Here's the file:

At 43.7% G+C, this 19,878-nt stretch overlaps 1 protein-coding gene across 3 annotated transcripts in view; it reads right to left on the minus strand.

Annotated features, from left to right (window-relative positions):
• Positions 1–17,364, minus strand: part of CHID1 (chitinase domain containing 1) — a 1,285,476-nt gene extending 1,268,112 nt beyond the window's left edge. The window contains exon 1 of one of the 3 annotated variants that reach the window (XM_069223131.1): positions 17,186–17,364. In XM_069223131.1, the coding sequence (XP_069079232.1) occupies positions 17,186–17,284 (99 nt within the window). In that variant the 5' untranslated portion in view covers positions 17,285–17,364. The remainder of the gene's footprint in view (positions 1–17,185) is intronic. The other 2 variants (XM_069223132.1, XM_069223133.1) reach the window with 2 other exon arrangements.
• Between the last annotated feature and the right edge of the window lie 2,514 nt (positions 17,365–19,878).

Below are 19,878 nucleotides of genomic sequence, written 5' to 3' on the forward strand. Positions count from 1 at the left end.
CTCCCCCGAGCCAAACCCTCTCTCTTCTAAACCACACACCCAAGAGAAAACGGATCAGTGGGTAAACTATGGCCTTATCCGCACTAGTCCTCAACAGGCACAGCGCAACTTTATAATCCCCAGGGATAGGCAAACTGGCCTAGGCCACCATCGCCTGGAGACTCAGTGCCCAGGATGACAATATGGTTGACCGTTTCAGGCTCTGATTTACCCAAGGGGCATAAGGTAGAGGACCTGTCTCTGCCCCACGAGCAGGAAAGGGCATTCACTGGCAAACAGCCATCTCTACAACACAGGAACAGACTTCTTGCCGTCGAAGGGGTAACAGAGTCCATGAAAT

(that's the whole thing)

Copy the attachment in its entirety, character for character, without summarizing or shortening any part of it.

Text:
At 43.7% G+C, this 19,878-nt stretch overlaps 1 protein-coding gene across 3 annotated transcripts in view; it reads right to left on the minus strand.

Annotated features, from left to right (window-relative positions):
• Positions 1–17,364, minus strand: part of CHID1 (chitinase domain containing 1) — a 1,285,476-nt gene extending 1,268,112 nt beyond the window's left edge. The window contains exon 1 of one of the 3 annotated variants that reach the window (XM_069223131.1): positions 17,186–17,364. In XM_069223131.1, the coding sequence (XP_069079232.1) occupies positions 17,186–17,284 (99 nt within the window). In that variant the 5' untranslated portion in view covers positions 17,285–17,364. The remainder of the gene's footprint in view (positions 1–17,185) is intronic. The other 2 variants (XM_069223132.1, XM_069223133.1) reach the window with 2 other exon arrangements.
• Between the last annotated feature and the right edge of the window lie 2,514 nt (positions 17,365–19,878).

Below are 19,878 nucleotides of genomic sequence, written 5' to 3' on the forward strand. Positions count from 1 at the left end.
CTCCCCCGAGCCAAACCCTCTCTCTTCTAAACCACACACCCAAGAGAAAACGGATCAGTGGGTAAACTATGGCCTTATCCGCACTAGTCCTCAACAGGCACAGCGCAACTTTATAATCCCCAGGGATAGGCAAACTGGCCTAGGCCACCATCGCCTGGAGACTCAGTGCCCAGGATGACAATATGGTTGACCGTTTCAGGCTCTGATTTACCCAAGGGGCATAAGGTAGAGGACCTGTCTCTGCCCCACGAGCAGGAAAGGGCATTCACTGGCAAACAGCCATCTCTACAACACAGGAACAGACTTCTTGCCGTCGAAGGGGTAACAGAGTCCATGAAAT